© Twentieth Century Fox of Germany GmbH

Red Sparrow
U.S.A. 2018

Opening 1 Mar 2018

Directed by: Francis Lawrence
Writing credits: Justin Haythe, Jason Matthews
Principal actors: Jennifer Lawrence, Joel Edgerton, Matthias Schoenaerts, Charlotte Rampling, Mary-Louise Parker

Sparrows are special – an elite class of Russian agents, just as Red Sparrow is an elite espionage thriller. From the outset, the intricate two-pronged storyline demands utmost attention. Because, there are clues scattered like Brothers Grimm breadcrumbs throughout this modern tale of attrition, revenge, and resolution.

Justin Haythe’s enticing screenplay is based on Jason Matthews’ same titled novel that is surely a page-turner. Francis Lawrence brilliantly directs an ensemble cast: Jennifer Lawrence/Dominika Egorova as a Russian prima ballerina coerced to spy, “There are no accidents… we create our own fate.” Joel Edgerton/ Nathaniel Nash is a pivotal American mole, “We don’t just throw people away.” Plus a likely collection of spies, moles, politicians, friends and family: Matthias Schoenaerts, Jeremy Irons, Charlotte Rampling, Thekla Reuten, Douglas Hodge, Kincso Norah Petho, Sakina Jaffrey, Bill Camp, Mary-Louise Parker, et al. Tension builds in tandem with the thickening plot careening back and forth onscreen. Only at the last frame have all the pieces fallen into preordained places.

Alan Edward Bell’s outstanding editing cuts Jo Willems’ atmospheric cinematography on a heartbeat as we glide between countries, while James Newton Howard’s percipient music exposes, forewarns, and gratifies. Get comfortable, focus, and remember that it is prudent to hold something back if you want to survive, since nothing is what it seems. (Marinell Haegelin)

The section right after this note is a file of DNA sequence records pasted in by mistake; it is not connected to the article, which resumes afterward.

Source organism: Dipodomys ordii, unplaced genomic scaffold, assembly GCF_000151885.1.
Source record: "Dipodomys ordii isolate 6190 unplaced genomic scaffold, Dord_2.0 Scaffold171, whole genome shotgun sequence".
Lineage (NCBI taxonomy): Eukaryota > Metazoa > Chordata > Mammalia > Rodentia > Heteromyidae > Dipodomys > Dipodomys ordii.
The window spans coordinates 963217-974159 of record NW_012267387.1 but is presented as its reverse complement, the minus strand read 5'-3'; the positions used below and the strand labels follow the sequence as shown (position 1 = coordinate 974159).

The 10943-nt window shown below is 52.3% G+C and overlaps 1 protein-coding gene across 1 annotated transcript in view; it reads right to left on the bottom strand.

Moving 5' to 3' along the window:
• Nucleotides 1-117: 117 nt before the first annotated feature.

Second Opinion

Based on a book by Jason Mathews, this spy thriller opens with Dominika Egorova (Jennifer Lawrence) who is a famous dancer until she becomes seriously injured and it looks like her career is over. Since her mom is unable to take care of herself and needs medical support, Dominika has to find a different way to make money. It looks like her uncle has come to the rescue and offers her a job working for the Russian government. So she accepts this offer due to the monetary conditions which ends up being an evil treat: she becomes a Russian spy against her will as she realizes that both her body and her mind belong to the state.

As if things could not get worse, she falls in love with the target person who is working for the CIA. Her mission is to find the mole in the Russian government. As she comes closer to the truth, she now has to plot against the Russian government. They have many spies everywhere so it won’t be long before they take notice. It is interesting that Jennifer Lawrence is again cast under the symbol of a bird. In The Hunger Games she was associated with the mocking bird and now she is the Red Sparrow. I wonder what that means about Lawrence.

The scenes are very well done. The music fits to the scene perfectly and moves smoothly from one scene to the next. I will say that it is not a movie for those who can’t handle rough imagery. In that aspect it is very well done and extremely realistic. I also enjoyed the historical importance of showing how the Cold War influenced other countries; it is not a story just about Russia and the United States. The brutality of the scenes makes it a harsh movie but if you like action and emotion, this is the right type of movie for you to watch. (Adrian Schoeneshoefer)

The theaters below show films in their original language; click on the links for showtimes and ticket information.
Interviews with the stars, general film articles, and reports on press conferences and film festivals.
Subscribe to the free KinoCritics monthly email newsletter here.